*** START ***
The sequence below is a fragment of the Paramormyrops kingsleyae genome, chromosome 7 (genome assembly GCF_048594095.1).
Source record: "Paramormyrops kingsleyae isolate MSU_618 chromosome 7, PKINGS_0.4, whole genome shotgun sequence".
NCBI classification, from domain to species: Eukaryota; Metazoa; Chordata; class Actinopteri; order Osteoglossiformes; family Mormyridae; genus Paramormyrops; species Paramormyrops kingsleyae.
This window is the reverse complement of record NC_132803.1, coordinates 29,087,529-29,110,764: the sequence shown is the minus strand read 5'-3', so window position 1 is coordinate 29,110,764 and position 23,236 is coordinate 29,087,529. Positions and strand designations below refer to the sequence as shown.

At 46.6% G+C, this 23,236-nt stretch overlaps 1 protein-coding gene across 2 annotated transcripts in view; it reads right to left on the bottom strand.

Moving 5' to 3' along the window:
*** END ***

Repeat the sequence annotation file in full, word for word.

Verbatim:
The sequence below is a fragment of the Paramormyrops kingsleyae genome, chromosome 7 (genome assembly GCF_048594095.1).
Source record: "Paramormyrops kingsleyae isolate MSU_618 chromosome 7, PKINGS_0.4, whole genome shotgun sequence".
NCBI classification, from domain to species: Eukaryota; Metazoa; Chordata; class Actinopteri; order Osteoglossiformes; family Mormyridae; genus Paramormyrops; species Paramormyrops kingsleyae.
This window is the reverse complement of record NC_132803.1, coordinates 29,087,529-29,110,764: the sequence shown is the minus strand read 5'-3', so window position 1 is coordinate 29,110,764 and position 23,236 is coordinate 29,087,529. Positions and strand designations below refer to the sequence as shown.

At 46.6% G+C, this 23,236-nt stretch overlaps 1 protein-coding gene across 2 annotated transcripts in view; it reads right to left on the bottom strand.

Moving 5' to 3' along the window: